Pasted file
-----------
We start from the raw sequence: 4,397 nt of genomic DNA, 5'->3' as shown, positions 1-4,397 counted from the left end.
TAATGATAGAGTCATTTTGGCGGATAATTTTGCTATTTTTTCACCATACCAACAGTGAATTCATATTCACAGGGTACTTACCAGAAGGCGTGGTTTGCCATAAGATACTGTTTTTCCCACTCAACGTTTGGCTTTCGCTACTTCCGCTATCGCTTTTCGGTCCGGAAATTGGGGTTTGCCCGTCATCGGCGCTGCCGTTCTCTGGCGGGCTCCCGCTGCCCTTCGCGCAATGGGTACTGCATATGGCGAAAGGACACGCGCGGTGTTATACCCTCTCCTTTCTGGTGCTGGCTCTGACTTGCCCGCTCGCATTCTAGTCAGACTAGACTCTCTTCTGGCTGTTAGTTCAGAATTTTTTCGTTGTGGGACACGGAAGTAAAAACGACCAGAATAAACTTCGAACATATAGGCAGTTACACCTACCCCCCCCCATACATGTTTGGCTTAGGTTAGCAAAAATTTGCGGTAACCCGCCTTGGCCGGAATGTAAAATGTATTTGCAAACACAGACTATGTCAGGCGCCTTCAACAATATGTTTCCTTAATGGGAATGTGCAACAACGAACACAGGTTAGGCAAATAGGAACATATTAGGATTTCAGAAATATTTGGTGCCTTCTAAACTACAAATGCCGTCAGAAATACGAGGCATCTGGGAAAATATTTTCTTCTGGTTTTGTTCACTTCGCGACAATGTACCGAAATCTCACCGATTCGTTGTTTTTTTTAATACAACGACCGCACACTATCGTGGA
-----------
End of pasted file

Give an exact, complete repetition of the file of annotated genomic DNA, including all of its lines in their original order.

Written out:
We start from the raw sequence: 4,397 nt of genomic DNA, 5'->3' as shown, positions 1-4,397 counted from the left end.
TAATGATAGAGTCATTTTGGCGGATAATTTTGCTATTTTTTCACCATACCAACAGTGAATTCATATTCACAGGGTACTTACCAGAAGGCGTGGTTTGCCATAAGATACTGTTTTTCCCACTCAACGTTTGGCTTTCGCTACTTCCGCTATCGCTTTTCGGTCCGGAAATTGGGGTTTGCCCGTCATCGGCGCTGCCGTTCTCTGGCGGGCTCCCGCTGCCCTTCGCGCAATGGGTACTGCATATGGCGAAAGGACACGCGCGGTGTTATACCCTCTCCTTTCTGGTGCTGGCTCTGACTTGCCCGCTCGCATTCTAGTCAGACTAGACTCTCTTCTGGCTGTTAGTTCAGAATTTTTTCGTTGTGGGACACGGAAGTAAAAACGACCAGAATAAACTTCGAACATATAGGCAGTTACACCTACCCCCCCCCATACATGTTTGGCTTAGGTTAGCAAAAATTTGCGGTAACCCGCCTTGGCCGGAATGTAAAATGTATTTGCAAACACAGACTATGTCAGGCGCCTTCAACAATATGTTTCCTTAATGGGAATGTGCAACAACGAACACAGGTTAGGCAAATAGGAACATATTAGGATTTCAGAAATATTTGGTGCCTTCTAAACTACAAATGCCGTCAGAAATACGAGGCATCTGGGAAAATATTTTCTTCTGGTTTTGTTCACTTCGCGACAATGTACCGAAATCTCACCGATTCGTTGTTTTTTTTAATACAACGACCGCACACTATCGTGGA